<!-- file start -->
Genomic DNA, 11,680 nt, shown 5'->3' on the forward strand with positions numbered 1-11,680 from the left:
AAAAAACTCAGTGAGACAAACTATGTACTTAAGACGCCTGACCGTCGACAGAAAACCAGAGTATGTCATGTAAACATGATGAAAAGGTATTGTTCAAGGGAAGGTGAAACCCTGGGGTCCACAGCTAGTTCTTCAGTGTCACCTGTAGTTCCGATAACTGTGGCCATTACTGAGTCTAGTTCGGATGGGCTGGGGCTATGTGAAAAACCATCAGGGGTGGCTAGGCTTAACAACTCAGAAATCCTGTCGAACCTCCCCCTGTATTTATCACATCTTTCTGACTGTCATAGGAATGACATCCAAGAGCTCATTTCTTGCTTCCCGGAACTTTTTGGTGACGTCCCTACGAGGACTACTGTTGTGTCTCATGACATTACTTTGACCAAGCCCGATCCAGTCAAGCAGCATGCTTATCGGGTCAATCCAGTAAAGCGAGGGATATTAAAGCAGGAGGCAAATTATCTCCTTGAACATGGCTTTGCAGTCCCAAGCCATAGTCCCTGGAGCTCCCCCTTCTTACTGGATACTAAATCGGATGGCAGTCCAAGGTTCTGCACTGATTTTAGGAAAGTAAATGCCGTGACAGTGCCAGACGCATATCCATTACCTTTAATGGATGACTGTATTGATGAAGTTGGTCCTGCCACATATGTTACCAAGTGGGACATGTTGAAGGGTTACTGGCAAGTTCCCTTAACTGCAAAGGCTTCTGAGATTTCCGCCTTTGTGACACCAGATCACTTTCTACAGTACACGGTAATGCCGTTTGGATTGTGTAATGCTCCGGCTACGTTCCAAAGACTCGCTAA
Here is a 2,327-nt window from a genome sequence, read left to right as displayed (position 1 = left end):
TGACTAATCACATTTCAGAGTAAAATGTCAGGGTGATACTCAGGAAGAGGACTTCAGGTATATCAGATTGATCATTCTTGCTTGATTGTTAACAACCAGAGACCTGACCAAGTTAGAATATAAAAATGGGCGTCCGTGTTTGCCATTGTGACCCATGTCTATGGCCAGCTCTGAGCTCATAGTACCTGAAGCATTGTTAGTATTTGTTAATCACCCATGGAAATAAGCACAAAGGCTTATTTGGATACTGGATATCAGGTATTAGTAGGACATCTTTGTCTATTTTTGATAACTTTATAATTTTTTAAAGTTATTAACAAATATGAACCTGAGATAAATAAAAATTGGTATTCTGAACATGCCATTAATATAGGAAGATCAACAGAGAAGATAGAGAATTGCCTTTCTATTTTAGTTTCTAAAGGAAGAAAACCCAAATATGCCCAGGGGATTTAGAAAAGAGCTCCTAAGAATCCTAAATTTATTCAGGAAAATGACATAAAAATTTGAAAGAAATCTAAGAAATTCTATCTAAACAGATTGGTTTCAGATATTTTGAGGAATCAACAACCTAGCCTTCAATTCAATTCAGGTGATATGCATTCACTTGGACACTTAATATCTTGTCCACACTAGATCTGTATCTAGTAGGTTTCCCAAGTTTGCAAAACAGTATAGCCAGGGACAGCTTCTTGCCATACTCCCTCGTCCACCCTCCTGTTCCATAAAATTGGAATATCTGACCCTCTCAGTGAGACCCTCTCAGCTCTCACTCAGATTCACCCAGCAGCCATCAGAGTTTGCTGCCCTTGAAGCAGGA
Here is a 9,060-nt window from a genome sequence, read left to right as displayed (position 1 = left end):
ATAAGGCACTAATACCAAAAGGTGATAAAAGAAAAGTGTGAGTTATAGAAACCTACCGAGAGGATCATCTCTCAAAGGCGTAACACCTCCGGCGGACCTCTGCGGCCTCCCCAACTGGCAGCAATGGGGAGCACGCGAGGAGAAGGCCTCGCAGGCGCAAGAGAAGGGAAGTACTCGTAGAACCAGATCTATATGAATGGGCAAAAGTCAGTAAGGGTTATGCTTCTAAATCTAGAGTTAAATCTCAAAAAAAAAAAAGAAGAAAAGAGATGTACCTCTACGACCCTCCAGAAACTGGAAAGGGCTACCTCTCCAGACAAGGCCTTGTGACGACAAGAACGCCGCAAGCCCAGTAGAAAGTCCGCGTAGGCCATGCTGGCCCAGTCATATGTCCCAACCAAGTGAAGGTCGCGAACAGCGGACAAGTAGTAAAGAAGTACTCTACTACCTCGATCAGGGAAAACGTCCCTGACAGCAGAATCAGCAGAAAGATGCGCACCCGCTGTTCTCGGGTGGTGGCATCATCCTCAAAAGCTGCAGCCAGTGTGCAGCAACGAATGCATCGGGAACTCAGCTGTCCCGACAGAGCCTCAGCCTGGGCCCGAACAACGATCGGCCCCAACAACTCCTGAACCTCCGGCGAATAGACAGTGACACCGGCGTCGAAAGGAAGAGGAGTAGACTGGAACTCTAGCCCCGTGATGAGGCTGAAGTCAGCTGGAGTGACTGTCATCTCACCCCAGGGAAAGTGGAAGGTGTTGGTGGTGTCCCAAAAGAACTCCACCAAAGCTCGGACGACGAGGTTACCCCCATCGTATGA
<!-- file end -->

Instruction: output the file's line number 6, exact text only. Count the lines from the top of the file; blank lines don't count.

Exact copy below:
ATAAGGCACTAATACCAAAAGGTGATAAAAGAAAAGTGTGAGTTATAGAAACCTACCGAGAGGATCATCTCTCAAAGGCGTAACACCTCCGGCGGACCTCTGCGGCCTCCCCAACTGGCAGCAATGGGGAGCACGCGAGGAGAAGGCCTCGCAGGCGCAAGAGAAGGGAAGTACTCGTAGAACCAGATCTATATGAATGGGCAAAAGTCAGTAAGGGTTATGCTTCTAAATCTAGAGTTAAATCTCAAAAAAAAAAAAGAAGAAAAGAGATGTACCTCTACGACCCTCCAGAAACTGGAAAGGGCTACCTCTCCAGACAAGGCCTTGTGACGACAAGAACGCCGCAAGCCCAGTAGAAAGTCCGCGTAGGCCATGCTGGCCCAGTCATATGTCCCAACCAAGTGAAGGTCGCGAACAGCGGACAAGTAGTAAAGAAGTACTCTACTACCTCGATCAGGGAAAACGTCCCTGACAGCAGAATCAGCAGAAAGATGCGCACCCGCTGTTCTCGGGTGGTGGCATCATCCTCAAAAGCTGCAGCCAGTGTGCAGCAACGAATGCATCGGGAACTCAGCTGTCCCGACAGAGCCTCAGCCTGGGCCCGAACAACGATCGGCCCCAACAACTCCTGAACCTCCGGCGAATAGACAGTGACACCGGCGTCGAAAGGAAGAGGAGTAGACTGGAACTCTAGCCCCGTGATGAGGCTGAAGTCAGCTGGAGTGACTGTCATCTCACCCCAGGGAAAGTGGAAGGTGTTGGTGGTGTCCCAAAAGAACTCCACCAAAGCTCGGACGACGAGGTTACCCCCATCGTATGA